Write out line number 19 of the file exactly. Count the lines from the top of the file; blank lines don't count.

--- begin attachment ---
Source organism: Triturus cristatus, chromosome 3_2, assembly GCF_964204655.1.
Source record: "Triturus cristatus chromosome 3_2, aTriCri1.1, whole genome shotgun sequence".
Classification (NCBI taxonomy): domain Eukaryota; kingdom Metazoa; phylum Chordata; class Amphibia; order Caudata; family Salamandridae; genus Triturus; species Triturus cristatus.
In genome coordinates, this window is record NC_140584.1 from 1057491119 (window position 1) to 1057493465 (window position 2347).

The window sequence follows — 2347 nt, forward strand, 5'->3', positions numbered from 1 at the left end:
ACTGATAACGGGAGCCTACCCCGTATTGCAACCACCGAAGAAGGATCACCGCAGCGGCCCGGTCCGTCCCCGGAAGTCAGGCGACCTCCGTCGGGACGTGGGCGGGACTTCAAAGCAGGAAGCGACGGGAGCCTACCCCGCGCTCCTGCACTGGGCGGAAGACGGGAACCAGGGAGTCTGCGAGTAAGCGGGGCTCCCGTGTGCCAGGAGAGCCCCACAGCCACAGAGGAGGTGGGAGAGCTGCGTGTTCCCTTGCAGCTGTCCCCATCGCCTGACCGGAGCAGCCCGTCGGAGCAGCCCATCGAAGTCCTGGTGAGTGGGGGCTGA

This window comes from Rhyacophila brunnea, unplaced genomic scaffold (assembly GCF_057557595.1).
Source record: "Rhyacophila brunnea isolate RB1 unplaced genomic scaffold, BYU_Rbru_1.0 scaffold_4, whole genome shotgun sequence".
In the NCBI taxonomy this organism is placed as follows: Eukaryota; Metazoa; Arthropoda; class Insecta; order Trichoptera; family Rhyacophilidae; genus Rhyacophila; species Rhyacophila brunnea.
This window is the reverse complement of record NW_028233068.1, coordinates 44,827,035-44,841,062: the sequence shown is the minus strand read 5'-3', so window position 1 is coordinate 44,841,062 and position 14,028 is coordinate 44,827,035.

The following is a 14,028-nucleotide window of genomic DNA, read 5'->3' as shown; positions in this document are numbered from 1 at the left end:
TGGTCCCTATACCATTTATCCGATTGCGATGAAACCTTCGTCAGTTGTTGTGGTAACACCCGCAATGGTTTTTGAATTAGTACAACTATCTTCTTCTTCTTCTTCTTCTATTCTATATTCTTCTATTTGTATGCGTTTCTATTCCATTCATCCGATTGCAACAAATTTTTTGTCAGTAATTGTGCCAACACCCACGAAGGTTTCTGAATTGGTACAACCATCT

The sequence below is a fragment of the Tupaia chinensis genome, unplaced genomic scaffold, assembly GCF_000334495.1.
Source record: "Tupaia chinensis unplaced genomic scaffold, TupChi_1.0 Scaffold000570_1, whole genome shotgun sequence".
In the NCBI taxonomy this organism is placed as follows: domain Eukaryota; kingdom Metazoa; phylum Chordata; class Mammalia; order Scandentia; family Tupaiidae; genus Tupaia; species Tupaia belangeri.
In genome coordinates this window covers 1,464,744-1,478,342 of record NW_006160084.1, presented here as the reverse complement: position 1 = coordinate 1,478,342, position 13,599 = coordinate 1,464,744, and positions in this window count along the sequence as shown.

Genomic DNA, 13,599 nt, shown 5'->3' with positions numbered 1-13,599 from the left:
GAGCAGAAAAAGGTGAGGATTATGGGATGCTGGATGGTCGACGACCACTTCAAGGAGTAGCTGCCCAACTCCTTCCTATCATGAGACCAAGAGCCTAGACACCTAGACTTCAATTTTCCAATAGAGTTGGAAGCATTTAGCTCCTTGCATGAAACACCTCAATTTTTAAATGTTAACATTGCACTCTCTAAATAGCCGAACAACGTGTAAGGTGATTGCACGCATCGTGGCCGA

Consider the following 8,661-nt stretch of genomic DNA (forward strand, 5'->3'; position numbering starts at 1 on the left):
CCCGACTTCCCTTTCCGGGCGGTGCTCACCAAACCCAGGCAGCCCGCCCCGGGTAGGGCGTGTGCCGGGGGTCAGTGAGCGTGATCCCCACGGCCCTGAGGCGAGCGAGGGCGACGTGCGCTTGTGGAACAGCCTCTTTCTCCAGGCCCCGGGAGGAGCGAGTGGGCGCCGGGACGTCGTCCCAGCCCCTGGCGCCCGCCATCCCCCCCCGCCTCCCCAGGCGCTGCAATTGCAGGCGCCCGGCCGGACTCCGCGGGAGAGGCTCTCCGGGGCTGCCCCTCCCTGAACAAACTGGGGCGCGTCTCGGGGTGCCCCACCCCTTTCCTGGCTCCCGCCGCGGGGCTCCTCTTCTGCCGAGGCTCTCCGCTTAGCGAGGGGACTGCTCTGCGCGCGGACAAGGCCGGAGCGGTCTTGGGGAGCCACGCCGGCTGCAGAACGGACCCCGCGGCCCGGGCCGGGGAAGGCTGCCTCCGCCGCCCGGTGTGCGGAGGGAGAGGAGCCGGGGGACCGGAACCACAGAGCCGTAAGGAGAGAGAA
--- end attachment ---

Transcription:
Consider the following 8,661-nt stretch of genomic DNA (forward strand, 5'->3'; position numbering starts at 1 on the left):